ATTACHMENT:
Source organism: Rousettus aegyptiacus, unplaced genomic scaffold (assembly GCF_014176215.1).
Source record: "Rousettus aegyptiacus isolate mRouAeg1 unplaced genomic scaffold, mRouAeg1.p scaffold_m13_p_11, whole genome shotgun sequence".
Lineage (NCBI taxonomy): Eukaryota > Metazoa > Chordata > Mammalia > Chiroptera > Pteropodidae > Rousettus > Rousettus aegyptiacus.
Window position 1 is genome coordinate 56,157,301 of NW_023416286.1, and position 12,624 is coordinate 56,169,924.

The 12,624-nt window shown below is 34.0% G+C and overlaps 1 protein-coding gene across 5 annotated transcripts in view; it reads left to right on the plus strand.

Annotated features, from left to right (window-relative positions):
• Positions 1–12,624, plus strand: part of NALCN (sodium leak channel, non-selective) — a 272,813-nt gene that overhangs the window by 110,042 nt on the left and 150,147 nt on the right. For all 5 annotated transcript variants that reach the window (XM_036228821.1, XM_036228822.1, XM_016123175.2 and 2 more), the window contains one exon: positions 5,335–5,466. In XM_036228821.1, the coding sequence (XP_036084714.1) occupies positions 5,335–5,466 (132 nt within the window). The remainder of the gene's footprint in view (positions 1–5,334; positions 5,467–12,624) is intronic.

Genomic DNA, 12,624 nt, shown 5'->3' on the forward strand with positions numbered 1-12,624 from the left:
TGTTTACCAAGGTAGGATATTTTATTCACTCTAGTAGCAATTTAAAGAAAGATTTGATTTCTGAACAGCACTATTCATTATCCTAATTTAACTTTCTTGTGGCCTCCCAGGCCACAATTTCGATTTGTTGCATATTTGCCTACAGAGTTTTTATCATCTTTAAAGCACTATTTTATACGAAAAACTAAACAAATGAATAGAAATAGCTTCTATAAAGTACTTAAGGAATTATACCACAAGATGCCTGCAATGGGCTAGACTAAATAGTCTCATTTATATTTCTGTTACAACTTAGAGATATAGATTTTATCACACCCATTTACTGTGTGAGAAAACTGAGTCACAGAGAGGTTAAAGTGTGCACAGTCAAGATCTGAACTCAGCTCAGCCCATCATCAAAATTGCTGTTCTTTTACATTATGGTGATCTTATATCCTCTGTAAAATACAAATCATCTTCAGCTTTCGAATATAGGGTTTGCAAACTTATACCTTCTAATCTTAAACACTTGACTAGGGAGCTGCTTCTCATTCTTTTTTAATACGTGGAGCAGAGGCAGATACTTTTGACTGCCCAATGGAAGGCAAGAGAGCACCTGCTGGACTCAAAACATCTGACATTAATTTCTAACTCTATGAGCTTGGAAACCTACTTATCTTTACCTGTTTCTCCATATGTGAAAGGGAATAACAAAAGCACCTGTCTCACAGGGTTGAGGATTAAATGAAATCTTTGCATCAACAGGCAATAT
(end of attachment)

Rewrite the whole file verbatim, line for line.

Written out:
Source organism: Rousettus aegyptiacus, unplaced genomic scaffold (assembly GCF_014176215.1).
Source record: "Rousettus aegyptiacus isolate mRouAeg1 unplaced genomic scaffold, mRouAeg1.p scaffold_m13_p_11, whole genome shotgun sequence".
Lineage (NCBI taxonomy): Eukaryota > Metazoa > Chordata > Mammalia > Chiroptera > Pteropodidae > Rousettus > Rousettus aegyptiacus.
Window position 1 is genome coordinate 56,157,301 of NW_023416286.1, and position 12,624 is coordinate 56,169,924.

The 12,624-nt window shown below is 34.0% G+C and overlaps 1 protein-coding gene across 5 annotated transcripts in view; it reads left to right on the plus strand.

Annotated features, from left to right (window-relative positions):
• Positions 1–12,624, plus strand: part of NALCN (sodium leak channel, non-selective) — a 272,813-nt gene that overhangs the window by 110,042 nt on the left and 150,147 nt on the right. For all 5 annotated transcript variants that reach the window (XM_036228821.1, XM_036228822.1, XM_016123175.2 and 2 more), the window contains one exon: positions 5,335–5,466. In XM_036228821.1, the coding sequence (XP_036084714.1) occupies positions 5,335–5,466 (132 nt within the window). The remainder of the gene's footprint in view (positions 1–5,334; positions 5,467–12,624) is intronic.

Genomic DNA, 12,624 nt, shown 5'->3' on the forward strand with positions numbered 1-12,624 from the left:
TGTTTACCAAGGTAGGATATTTTATTCACTCTAGTAGCAATTTAAAGAAAGATTTGATTTCTGAACAGCACTATTCATTATCCTAATTTAACTTTCTTGTGGCCTCCCAGGCCACAATTTCGATTTGTTGCATATTTGCCTACAGAGTTTTTATCATCTTTAAAGCACTATTTTATACGAAAAACTAAACAAATGAATAGAAATAGCTTCTATAAAGTACTTAAGGAATTATACCACAAGATGCCTGCAATGGGCTAGACTAAATAGTCTCATTTATATTTCTGTTACAACTTAGAGATATAGATTTTATCACACCCATTTACTGTGTGAGAAAACTGAGTCACAGAGAGGTTAAAGTGTGCACAGTCAAGATCTGAACTCAGCTCAGCCCATCATCAAAATTGCTGTTCTTTTACATTATGGTGATCTTATATCCTCTGTAAAATACAAATCATCTTCAGCTTTCGAATATAGGGTTTGCAAACTTATACCTTCTAATCTTAAACACTTGACTAGGGAGCTGCTTCTCATTCTTTTTTAATACGTGGAGCAGAGGCAGATACTTTTGACTGCCCAATGGAAGGCAAGAGAGCACCTGCTGGACTCAAAACATCTGACATTAATTTCTAACTCTATGAGCTTGGAAACCTACTTATCTTTACCTGTTTCTCCATATGTGAAAGGGAATAACAAAAGCACCTGTCTCACAGGGTTGAGGATTAAATGAAATCTTTGCATCAACAGGCAATAT